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Representation of indigenous people in tourism. Case studies from reindeer herding areas in north of Swdden and Northwest of Russia

Research project Tourism is often put forward as a useful instrument for development in rural areas, and in particular to supplement income in reindeer husbandry. However, tourism may also result in drawing upon traditionalizing features that do not correctly represent the way reindeer husbandry is undertaken today, and may also exotify what are often little known lifestyles outside their areas of practice.

Tourism may also result in drawing upon traditionalizing features that do not correctly represent the way reindeer husbandry is undertaken today, and may also exotify what are often little known lifestyles outside their areas of practice. Large differences between different reindeer husbandry areas also exist.

Head of project

Project overview

Project period:

2012-06-01 2015-12-31

Funding

FORMAS
The Swedish Research Council
FAS

Participating departments and units at Umeå University

Faculty of Social Sciences, Transportation Research Unit

Research area

Human geography

Project description

This study reviews the prerequisites
within reindeer husbandry communities for an active participation in tourism destination development in Sweden and Russia.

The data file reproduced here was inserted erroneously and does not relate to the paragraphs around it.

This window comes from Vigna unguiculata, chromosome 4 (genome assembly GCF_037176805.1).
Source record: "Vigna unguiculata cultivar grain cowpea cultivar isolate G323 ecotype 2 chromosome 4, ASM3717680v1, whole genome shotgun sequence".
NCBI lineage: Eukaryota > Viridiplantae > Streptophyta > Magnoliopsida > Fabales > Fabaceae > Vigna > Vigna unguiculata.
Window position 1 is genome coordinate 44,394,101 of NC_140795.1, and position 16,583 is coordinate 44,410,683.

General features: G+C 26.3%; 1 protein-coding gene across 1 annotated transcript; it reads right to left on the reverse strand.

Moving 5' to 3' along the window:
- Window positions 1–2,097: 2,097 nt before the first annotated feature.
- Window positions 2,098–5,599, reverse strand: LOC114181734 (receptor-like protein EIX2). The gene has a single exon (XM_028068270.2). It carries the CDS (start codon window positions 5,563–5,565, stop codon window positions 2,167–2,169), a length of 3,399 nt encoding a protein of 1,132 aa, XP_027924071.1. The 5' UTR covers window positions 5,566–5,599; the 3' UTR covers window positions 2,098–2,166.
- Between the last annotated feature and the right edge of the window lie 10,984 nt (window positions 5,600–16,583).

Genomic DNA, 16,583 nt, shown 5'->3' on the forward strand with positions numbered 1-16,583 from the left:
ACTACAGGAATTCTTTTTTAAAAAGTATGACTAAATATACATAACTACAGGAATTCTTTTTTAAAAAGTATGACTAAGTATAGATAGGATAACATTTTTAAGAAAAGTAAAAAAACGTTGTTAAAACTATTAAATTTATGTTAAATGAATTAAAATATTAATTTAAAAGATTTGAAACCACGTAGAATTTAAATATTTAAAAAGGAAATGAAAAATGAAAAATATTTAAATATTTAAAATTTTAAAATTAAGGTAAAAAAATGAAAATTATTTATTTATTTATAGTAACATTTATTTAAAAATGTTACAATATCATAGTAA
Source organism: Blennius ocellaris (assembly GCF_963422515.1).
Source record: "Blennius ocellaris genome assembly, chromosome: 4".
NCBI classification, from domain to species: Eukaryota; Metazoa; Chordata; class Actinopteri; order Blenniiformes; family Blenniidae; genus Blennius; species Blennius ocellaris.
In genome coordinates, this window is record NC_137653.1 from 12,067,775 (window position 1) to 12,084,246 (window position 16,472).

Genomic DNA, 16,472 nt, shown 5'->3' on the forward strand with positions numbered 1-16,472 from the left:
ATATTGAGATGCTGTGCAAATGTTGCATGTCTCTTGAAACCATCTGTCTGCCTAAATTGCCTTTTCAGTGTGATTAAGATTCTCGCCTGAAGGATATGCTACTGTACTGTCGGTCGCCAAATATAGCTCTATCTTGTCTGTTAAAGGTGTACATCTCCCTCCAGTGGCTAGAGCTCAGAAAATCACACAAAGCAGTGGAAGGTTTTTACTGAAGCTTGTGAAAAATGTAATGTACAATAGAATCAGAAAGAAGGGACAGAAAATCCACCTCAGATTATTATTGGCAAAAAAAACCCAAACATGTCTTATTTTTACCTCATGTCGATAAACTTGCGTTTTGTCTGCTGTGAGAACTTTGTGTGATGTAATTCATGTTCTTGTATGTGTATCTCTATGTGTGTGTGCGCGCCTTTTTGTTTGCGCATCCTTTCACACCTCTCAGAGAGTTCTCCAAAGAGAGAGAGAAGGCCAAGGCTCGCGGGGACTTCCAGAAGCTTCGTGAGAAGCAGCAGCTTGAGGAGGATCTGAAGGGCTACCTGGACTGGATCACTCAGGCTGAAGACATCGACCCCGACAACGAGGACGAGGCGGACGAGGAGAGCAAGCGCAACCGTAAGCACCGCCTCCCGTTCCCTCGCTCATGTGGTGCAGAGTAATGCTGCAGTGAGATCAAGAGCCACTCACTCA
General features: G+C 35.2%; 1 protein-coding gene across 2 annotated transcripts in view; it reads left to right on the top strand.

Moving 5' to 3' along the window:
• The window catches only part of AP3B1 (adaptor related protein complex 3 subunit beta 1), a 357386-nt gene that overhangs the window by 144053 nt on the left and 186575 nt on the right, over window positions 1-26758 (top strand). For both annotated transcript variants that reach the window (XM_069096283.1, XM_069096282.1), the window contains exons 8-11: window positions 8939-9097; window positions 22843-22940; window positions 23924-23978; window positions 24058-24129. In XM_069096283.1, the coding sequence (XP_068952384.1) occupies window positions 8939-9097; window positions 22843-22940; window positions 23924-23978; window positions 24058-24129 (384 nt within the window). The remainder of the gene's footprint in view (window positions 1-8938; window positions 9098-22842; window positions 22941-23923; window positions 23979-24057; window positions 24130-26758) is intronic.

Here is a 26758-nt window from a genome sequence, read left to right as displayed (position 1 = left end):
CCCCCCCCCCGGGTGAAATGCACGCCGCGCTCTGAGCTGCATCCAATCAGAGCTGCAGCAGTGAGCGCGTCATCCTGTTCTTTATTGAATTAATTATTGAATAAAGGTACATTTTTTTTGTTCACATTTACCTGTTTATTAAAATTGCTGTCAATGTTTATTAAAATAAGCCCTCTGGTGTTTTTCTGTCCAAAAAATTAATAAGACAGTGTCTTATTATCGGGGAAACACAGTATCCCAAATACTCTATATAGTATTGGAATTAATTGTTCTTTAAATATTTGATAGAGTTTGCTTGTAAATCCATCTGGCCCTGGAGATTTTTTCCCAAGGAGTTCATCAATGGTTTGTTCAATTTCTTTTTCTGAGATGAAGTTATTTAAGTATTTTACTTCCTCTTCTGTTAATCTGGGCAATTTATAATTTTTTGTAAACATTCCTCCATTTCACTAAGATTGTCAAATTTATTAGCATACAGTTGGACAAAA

Case studies will focus on populations where a major focus with regard to tourism development has been placed on reindeer
husbandry as a culturally rooted way of life: Sami communities in Idre and Kiruna, and Nenets communities in Russia. Main
questions are: What are the institutional structures and planning discourses that shape the preconditions for participating in
tourism in different regions? What role does tourism development play in the different cases, and what representations are
drawn upon in order to develop tourism? To what extent are representations in tourism perceived as accurate representations
of daily life in terms of representations of groups, places and practices? The study aims to support an understanding of the
relation between different local groups, and to problematise and nuance common representations of reindeer husbandry
communities.